Councillors were given an update on proposals to rebuild the line which are being spearheaded by CKP-Railways at a meeting of the planning committee on Thursday.

Director of planning services Graham Allan informed the council that an area of land to the west of Flusco which is dissected by the original path of the line was allocated for employment purposes in the Eden local plan and had outline planning permission for industrial developments, which predates the local plan.

However, he said there was also a policy RE7 which stated that development proposals along the line of a disused railway will not be permitted if the use of the route for recreational purposes or the reopening of the railway are prejudiced.

DEMOLISHED

He added that a road bridge which used to go over the railway was demolished in the 1990's to give improved access to Flusco from the A66 already interrupted the path of the original track.

John Moffat (Ind Ullswater) said that he knew of 14 sandstone bridges which had been demolished along the route of this former railway.

Tony Brunskill (Ind Lazonby) said "I think its important that we keep an eye on it. It could be a major influence in the future as the roads clog up,. I support the principle of the railway being rebuilt. In terms of of the site we have we should look very carefully at this. Maybe it will never get built but my own view is that I would be more supportive of having a railway going across it than stick to the planning use.

"HAREBRAINED"

However, Bryan Metz (Ind Alston Moor) said he was of the opposite view.

"I have never come across a more harebrained scheme than this. The whole this is ludicrous. The small railways are only successful when run by volunteers and they have short lengths of track which are easy to maintain. This is 18 miles and is going to have to be run as a full professional railway, which it says here will take £25 million to start. I cant see £25 million getting raised really. This one would rely entirely on tourists which would mainly be during the summer months. It is pie in the sky.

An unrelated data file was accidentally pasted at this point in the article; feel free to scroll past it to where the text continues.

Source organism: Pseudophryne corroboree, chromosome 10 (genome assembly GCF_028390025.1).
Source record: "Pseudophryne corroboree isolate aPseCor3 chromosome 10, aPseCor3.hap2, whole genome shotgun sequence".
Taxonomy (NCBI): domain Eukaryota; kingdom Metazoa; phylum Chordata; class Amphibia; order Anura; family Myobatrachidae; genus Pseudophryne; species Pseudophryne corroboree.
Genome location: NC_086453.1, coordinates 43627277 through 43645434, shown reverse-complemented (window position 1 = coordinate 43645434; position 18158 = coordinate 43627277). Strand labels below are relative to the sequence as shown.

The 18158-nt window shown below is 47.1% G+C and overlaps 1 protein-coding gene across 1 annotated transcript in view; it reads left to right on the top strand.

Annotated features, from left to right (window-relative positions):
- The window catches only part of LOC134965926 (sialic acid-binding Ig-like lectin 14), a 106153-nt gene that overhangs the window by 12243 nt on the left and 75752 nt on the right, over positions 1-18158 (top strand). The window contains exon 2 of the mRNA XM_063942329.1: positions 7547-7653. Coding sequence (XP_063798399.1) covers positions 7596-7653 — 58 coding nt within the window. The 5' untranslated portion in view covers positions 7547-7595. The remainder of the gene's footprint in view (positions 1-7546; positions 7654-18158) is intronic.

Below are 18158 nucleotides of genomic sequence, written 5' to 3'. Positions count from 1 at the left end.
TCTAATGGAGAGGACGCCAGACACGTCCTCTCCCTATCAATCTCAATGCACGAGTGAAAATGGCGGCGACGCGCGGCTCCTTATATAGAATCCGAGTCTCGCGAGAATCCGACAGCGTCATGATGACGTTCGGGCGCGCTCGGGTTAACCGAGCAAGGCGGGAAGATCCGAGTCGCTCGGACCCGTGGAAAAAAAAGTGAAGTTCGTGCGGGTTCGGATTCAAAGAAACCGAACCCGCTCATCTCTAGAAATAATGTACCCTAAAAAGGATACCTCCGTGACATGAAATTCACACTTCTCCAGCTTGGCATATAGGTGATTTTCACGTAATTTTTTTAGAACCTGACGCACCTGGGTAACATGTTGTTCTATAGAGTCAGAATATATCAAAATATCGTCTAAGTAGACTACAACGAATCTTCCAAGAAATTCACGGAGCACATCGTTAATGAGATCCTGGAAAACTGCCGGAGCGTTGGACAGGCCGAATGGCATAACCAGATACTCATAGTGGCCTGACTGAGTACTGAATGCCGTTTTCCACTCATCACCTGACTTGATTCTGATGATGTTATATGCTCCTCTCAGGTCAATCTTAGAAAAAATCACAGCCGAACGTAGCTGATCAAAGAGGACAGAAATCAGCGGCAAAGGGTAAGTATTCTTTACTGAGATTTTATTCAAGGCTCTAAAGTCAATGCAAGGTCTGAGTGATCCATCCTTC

M<r Moffat said that the planning permission would have precedence over any future plans and suggested that there be a report to the committee on policy RE7.

David Natrass (Ind Morland) said it was difficult to trace the former track and that there would be three new crossings needed to reinstate it.

He said that he felt £25 million was an underestimate for the rebuilding and added that although he was not an engineer he could not believe that a track which had not been untouched since the 70's would not have been affected by burrowing rabbits and even tree roots.

VIABILITY

HE said a feasibility study into the economic viability of reinstating the railway, commissioned by the Eden and county council some years ago said it could create more problems that it solved for Penrith and Keswick due to increased traffic.

Keith Morgan (Ind Appleby) said he did not object to re-examining policy RE7 but pointed out that there were similar commercial railways such as Oxenholme-Windermere line.

Mr. Brunskill added "I seem to remember these rash comments about harebrained schemes when we thought about using the Settle line again. We have to support tourism as well and this could be very supportive of that industry. The only thing that stops people coming to the lake district now is the perception that it is full and you cant get in. This would help that.

Mr. Natrass pointed out that the Carlisle-Settle line had never been closed.

Members agreed to send a letter to the owner and development company, informing them of the issues raised in the report, as well as reconsider policy RE7 at a future meeting.